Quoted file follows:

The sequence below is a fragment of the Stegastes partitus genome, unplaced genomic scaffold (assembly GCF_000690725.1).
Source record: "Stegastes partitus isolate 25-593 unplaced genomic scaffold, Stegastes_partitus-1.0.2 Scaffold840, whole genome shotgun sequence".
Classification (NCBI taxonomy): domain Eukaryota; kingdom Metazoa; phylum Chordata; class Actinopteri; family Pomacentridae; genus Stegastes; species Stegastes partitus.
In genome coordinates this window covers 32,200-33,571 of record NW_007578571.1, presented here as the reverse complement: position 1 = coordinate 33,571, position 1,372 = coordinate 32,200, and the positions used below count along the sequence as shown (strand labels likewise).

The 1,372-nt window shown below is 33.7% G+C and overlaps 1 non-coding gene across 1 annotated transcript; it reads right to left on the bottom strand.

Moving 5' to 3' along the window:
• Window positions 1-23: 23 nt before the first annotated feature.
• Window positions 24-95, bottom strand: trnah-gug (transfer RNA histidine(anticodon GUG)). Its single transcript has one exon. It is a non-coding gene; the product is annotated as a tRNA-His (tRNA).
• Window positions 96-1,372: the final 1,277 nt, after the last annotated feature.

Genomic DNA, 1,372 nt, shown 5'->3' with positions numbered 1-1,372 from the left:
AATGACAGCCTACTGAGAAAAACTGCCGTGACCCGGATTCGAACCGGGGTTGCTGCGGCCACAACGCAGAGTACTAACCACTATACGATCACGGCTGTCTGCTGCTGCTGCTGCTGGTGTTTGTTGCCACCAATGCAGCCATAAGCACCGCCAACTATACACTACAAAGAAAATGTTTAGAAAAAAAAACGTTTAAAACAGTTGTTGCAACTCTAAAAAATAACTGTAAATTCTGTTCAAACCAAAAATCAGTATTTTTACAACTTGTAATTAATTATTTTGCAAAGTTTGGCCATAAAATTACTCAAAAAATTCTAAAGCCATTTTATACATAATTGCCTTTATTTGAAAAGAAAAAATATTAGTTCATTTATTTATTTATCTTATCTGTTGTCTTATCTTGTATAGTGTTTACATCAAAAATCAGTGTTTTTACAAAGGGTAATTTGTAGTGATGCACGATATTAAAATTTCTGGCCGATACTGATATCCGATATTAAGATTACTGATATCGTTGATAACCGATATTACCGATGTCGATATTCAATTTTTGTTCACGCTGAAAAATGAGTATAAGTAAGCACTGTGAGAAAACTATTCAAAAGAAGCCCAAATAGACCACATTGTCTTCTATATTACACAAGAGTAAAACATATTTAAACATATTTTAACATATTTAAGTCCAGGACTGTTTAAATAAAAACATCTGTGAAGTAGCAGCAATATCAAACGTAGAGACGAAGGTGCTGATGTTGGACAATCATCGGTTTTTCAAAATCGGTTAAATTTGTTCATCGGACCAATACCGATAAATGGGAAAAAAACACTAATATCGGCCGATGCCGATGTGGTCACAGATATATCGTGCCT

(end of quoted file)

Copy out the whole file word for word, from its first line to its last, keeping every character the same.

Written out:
The sequence below is a fragment of the Stegastes partitus genome, unplaced genomic scaffold (assembly GCF_000690725.1).
Source record: "Stegastes partitus isolate 25-593 unplaced genomic scaffold, Stegastes_partitus-1.0.2 Scaffold840, whole genome shotgun sequence".
Classification (NCBI taxonomy): domain Eukaryota; kingdom Metazoa; phylum Chordata; class Actinopteri; family Pomacentridae; genus Stegastes; species Stegastes partitus.
In genome coordinates this window covers 32,200-33,571 of record NW_007578571.1, presented here as the reverse complement: position 1 = coordinate 33,571, position 1,372 = coordinate 32,200, and the positions used below count along the sequence as shown (strand labels likewise).

The 1,372-nt window shown below is 33.7% G+C and overlaps 1 non-coding gene across 1 annotated transcript; it reads right to left on the bottom strand.

Moving 5' to 3' along the window:
• Window positions 1-23: 23 nt before the first annotated feature.
• Window positions 24-95, bottom strand: trnah-gug (transfer RNA histidine(anticodon GUG)). Its single transcript has one exon. It is a non-coding gene; the product is annotated as a tRNA-His (tRNA).
• Window positions 96-1,372: the final 1,277 nt, after the last annotated feature.

Genomic DNA, 1,372 nt, shown 5'->3' with positions numbered 1-1,372 from the left:
AATGACAGCCTACTGAGAAAAACTGCCGTGACCCGGATTCGAACCGGGGTTGCTGCGGCCACAACGCAGAGTACTAACCACTATACGATCACGGCTGTCTGCTGCTGCTGCTGCTGGTGTTTGTTGCCACCAATGCAGCCATAAGCACCGCCAACTATACACTACAAAGAAAATGTTTAGAAAAAAAAACGTTTAAAACAGTTGTTGCAACTCTAAAAAATAACTGTAAATTCTGTTCAAACCAAAAATCAGTATTTTTACAACTTGTAATTAATTATTTTGCAAAGTTTGGCCATAAAATTACTCAAAAAATTCTAAAGCCATTTTATACATAATTGCCTTTATTTGAAAAGAAAAAATATTAGTTCATTTATTTATTTATCTTATCTGTTGTCTTATCTTGTATAGTGTTTACATCAAAAATCAGTGTTTTTACAAAGGGTAATTTGTAGTGATGCACGATATTAAAATTTCTGGCCGATACTGATATCCGATATTAAGATTACTGATATCGTTGATAACCGATATTACCGATGTCGATATTCAATTTTTGTTCACGCTGAAAAATGAGTATAAGTAAGCACTGTGAGAAAACTATTCAAAAGAAGCCCAAATAGACCACATTGTCTTCTATATTACACAAGAGTAAAACATATTTAAACATATTTTAACATATTTAAGTCCAGGACTGTTTAAATAAAAACATCTGTGAAGTAGCAGCAATATCAAACGTAGAGACGAAGGTGCTGATGTTGGACAATCATCGGTTTTTCAAAATCGGTTAAATTTGTTCATCGGACCAATACCGATAAATGGGAAAAAAACACTAATATCGGCCGATGCCGATGTGGTCACAGATATATCGTGCCT